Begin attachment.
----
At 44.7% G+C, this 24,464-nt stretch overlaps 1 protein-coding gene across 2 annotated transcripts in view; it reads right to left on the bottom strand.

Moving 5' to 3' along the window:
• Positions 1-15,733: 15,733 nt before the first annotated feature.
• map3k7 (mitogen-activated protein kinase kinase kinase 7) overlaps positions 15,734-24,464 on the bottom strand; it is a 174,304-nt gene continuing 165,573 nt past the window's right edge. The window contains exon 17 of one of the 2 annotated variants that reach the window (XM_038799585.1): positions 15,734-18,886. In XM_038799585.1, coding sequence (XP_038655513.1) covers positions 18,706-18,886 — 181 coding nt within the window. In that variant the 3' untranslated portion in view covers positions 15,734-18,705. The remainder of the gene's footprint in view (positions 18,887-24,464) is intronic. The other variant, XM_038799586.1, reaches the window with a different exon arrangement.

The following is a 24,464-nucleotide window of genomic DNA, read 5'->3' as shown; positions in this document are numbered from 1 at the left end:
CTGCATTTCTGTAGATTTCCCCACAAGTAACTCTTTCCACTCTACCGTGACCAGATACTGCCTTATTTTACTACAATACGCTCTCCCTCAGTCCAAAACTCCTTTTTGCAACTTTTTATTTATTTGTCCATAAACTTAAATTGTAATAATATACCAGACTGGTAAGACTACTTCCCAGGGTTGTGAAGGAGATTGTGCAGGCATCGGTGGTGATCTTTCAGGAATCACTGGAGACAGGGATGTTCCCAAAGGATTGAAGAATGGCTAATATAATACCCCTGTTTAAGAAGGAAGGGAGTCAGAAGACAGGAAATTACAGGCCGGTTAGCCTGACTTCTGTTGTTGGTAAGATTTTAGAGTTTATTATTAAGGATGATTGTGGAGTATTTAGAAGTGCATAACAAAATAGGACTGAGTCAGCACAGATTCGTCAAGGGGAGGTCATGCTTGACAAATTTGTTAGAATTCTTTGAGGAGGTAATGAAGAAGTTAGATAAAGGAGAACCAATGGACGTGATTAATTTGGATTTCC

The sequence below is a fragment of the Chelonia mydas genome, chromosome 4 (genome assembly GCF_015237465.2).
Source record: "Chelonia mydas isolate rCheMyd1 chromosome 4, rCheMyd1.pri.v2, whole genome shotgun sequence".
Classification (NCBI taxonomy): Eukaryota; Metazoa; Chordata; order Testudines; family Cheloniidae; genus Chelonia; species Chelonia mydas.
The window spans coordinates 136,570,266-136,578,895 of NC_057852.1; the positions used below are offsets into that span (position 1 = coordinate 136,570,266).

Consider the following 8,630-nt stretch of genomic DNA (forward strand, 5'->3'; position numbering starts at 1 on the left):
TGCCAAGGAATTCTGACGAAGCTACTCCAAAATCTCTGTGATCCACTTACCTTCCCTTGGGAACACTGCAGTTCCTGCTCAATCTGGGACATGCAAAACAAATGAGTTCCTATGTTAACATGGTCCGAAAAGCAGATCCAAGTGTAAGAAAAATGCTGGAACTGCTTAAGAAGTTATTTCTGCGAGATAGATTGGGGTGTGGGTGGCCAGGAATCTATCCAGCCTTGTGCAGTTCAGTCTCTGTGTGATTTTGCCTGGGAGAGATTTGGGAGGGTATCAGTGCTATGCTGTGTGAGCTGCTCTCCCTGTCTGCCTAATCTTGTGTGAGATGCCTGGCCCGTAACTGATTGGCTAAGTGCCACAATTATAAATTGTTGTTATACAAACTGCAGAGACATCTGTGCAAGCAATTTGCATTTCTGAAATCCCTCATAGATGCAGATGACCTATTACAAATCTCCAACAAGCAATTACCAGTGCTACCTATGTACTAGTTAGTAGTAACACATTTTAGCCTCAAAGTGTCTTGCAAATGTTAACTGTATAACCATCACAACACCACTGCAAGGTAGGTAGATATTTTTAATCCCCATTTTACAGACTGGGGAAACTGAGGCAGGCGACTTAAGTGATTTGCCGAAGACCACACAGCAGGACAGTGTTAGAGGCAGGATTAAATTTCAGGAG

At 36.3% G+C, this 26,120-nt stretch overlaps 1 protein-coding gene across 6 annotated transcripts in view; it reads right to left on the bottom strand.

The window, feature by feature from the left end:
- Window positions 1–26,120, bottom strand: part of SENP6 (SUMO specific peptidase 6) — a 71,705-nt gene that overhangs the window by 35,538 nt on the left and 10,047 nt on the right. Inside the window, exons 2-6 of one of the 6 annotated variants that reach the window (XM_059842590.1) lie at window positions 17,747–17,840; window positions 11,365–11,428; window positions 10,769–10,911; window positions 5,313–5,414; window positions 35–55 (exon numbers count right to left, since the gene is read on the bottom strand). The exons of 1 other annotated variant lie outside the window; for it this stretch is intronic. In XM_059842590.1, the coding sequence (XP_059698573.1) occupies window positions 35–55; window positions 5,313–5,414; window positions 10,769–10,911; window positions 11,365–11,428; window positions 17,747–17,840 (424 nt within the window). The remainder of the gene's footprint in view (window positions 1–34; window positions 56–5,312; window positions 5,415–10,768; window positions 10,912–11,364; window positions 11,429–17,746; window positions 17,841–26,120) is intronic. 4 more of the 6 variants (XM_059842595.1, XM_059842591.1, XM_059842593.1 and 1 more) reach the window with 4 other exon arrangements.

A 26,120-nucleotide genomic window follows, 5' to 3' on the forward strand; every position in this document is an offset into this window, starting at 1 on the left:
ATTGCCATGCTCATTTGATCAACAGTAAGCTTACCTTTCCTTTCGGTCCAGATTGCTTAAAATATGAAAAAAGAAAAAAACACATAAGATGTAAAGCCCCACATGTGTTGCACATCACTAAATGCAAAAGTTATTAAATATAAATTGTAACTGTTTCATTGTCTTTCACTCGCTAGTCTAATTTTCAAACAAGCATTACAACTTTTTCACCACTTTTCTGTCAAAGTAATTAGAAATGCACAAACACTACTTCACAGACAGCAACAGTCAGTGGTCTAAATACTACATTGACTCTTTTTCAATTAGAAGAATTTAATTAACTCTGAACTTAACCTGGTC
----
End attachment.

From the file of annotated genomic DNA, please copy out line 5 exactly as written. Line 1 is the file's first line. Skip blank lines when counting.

The following is a 24,464-nucleotide window of genomic DNA, read 5'->3' as shown; positions in this document are numbered from 1 at the left end: